|George Gordon Meade
Major General, USA
|Born||December 31, 1815 |
|Died||November 7, 1872 (aged 57) |
Delancey Place, Philadelphia,
George Gordon Meade, known among his troops as "the goggle eyed snapping turtle," was one of the more successful union generals of the Civil War. He is most famous for leading the Union Army of the Potomac to victory at the Battle of Gettysburg, but then failing to pursue General Robert E. Lee's army after trapping them.
George Gordon Meade was born in Cadiz, Spain on December 31, 1815. At the time his father was working as an agent for the U.S. Navy. While Meade was still young his family returned to the States settling in Philadelphia. The remainder of Meade's youth was spent in moving between Baltimore and Washington as his father attempted to avoid financial ruin. Finally, in 1831 he became a cadet at West Point.
Meade graduated nineteenth in his class of 1835 and became a Lieutenant in the artillery. He was stationed in Florida where he came down with a fever as was reassigned to Massachusetts. He quickly became disillusioned with the army and in 1836 he resigned. After marrying, however, he again joined the army in 1842 and eventually fought under Winfield Scott in the Mexican War.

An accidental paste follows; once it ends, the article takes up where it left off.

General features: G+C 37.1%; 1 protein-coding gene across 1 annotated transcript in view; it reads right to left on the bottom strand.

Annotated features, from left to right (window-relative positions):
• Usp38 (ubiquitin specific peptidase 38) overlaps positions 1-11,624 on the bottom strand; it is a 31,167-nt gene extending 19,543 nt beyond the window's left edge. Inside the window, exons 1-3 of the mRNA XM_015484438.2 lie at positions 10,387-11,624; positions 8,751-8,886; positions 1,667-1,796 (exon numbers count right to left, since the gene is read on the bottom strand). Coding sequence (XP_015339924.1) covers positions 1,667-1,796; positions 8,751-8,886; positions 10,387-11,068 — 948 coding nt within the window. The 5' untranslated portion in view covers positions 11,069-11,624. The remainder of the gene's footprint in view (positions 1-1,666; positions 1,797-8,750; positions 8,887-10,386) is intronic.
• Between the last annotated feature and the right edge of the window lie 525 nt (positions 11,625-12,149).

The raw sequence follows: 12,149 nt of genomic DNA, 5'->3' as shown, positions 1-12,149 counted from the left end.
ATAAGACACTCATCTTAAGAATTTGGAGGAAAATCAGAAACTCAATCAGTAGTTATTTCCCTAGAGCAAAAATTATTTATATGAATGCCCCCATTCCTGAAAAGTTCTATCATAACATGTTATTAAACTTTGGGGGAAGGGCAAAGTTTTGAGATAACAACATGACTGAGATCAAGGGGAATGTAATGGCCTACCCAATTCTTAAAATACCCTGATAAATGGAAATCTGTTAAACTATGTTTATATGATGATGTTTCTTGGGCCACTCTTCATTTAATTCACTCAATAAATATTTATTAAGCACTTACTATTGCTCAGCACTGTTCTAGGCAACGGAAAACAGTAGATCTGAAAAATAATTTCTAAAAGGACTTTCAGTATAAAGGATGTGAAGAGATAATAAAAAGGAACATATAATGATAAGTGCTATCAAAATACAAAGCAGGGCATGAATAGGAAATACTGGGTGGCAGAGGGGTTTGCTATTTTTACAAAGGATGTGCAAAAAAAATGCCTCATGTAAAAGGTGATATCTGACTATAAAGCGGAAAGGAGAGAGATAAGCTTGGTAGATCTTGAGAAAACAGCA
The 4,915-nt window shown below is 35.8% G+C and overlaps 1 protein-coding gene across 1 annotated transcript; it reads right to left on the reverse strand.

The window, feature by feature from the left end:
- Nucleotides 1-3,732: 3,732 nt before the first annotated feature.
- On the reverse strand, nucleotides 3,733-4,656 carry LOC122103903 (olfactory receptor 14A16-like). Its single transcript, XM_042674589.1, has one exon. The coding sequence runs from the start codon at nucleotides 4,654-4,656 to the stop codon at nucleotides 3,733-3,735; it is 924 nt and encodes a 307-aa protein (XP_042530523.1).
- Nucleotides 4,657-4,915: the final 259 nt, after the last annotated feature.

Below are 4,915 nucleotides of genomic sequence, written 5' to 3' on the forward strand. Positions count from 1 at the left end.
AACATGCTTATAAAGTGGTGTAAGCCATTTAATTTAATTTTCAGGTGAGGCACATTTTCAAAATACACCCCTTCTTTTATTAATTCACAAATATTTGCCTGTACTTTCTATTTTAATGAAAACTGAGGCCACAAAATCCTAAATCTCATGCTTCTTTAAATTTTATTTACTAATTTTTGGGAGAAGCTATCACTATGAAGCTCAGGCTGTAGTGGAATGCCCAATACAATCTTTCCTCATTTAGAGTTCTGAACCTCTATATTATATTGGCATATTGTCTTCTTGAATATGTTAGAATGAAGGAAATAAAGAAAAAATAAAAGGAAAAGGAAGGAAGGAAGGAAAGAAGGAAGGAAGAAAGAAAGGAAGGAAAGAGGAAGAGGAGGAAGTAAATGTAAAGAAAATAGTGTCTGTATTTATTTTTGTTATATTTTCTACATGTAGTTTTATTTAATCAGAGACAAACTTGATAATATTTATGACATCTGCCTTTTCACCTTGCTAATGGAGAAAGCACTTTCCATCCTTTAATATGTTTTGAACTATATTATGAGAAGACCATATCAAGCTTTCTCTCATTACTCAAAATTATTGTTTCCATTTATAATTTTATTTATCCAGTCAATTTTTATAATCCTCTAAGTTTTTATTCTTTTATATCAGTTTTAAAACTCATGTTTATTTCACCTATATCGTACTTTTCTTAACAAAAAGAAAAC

When the Civil War broke out he became a brigadier general in the volunteers. In 1862 his brigade was assigned to the Army of the Potomac where he saw hard fighting and received two wounds. After returning to the army he fought at such notable battles and Second Bull Run, and Antietam, and was eventually promoted to major general.
When the Confederate army under General Lee invaded Pennsylvania in 1863 Meade was given command of the Army of the Potomac which, three days later, he led to victory at the Battle of Gettysburg.
Meade retained command of the Army of the Potomac for the remainder of the war, though for most of the time he was under the direct supervision and command of General Grant. After the war he was given command of some of the military districts into which the south was divided. He died on November 7, 1872, of a combination of war wounds and pneumonia.
Camp Meade, later Fort George G. Meade, in Maryland was named after General Meade.